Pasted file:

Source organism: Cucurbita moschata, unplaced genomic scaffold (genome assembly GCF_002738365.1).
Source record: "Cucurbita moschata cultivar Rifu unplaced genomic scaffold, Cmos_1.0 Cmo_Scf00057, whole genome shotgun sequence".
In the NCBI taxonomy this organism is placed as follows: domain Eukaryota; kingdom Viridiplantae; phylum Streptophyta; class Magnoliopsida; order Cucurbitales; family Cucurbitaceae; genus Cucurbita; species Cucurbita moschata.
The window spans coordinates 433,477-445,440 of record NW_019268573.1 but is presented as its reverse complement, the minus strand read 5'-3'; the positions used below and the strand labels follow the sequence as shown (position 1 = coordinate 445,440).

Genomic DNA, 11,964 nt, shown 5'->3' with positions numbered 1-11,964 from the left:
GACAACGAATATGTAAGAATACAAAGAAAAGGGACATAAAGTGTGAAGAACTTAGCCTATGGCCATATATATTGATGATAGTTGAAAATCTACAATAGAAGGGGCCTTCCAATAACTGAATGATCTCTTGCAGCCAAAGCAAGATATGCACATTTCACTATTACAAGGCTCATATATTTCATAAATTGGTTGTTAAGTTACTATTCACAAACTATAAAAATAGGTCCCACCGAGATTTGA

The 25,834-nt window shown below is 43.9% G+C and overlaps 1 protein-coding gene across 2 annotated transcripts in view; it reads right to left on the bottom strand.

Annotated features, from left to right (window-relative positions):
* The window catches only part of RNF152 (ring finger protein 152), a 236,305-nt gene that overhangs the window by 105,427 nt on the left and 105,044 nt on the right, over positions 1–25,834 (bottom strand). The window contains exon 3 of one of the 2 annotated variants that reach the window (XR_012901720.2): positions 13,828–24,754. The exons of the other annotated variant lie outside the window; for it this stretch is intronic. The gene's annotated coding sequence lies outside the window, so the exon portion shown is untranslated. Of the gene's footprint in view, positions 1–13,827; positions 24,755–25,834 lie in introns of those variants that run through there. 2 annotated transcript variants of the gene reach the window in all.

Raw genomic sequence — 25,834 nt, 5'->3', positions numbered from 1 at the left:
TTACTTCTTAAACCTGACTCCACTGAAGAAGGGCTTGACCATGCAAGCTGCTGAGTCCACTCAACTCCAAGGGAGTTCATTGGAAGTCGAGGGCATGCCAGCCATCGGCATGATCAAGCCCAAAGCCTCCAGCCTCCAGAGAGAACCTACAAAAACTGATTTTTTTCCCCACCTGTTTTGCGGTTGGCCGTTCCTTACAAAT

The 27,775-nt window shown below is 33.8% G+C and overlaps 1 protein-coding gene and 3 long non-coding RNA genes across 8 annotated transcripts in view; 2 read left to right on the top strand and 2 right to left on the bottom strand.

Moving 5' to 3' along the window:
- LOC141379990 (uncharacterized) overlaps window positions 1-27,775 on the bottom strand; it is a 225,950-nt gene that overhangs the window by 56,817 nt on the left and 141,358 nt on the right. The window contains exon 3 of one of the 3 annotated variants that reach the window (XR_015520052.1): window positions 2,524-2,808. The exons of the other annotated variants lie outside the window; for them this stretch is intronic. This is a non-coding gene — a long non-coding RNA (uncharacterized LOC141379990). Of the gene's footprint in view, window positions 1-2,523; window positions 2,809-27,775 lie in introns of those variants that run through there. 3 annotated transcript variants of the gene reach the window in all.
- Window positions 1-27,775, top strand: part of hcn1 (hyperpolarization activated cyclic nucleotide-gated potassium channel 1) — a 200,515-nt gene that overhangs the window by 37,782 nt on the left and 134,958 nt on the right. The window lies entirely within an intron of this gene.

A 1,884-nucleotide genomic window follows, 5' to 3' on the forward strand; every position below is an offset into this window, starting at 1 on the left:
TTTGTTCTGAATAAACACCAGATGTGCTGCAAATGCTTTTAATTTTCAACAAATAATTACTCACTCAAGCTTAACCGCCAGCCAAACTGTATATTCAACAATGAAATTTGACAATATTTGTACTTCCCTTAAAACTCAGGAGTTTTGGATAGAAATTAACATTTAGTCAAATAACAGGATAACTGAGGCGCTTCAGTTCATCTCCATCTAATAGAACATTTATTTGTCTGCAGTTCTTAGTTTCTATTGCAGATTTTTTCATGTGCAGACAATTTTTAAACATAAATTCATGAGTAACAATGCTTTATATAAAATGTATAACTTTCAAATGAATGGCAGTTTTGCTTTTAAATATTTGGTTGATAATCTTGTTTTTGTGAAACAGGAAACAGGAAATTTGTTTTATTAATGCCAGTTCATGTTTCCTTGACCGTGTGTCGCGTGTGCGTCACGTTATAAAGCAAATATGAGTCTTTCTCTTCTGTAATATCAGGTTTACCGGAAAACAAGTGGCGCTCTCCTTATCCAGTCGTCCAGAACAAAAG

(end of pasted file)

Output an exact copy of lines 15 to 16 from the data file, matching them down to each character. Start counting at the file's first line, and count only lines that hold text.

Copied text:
- Window positions 1-27,775, top strand: part of hcn1 (hyperpolarization activated cyclic nucleotide-gated potassium channel 1) — a 200,515-nt gene that overhangs the window by 37,782 nt on the left and 134,958 nt on the right. The window lies entirely within an intron of this gene.

A 1,884-nucleotide genomic window follows, 5' to 3' on the forward strand; every position below is an offset into this window, starting at 1 on the left: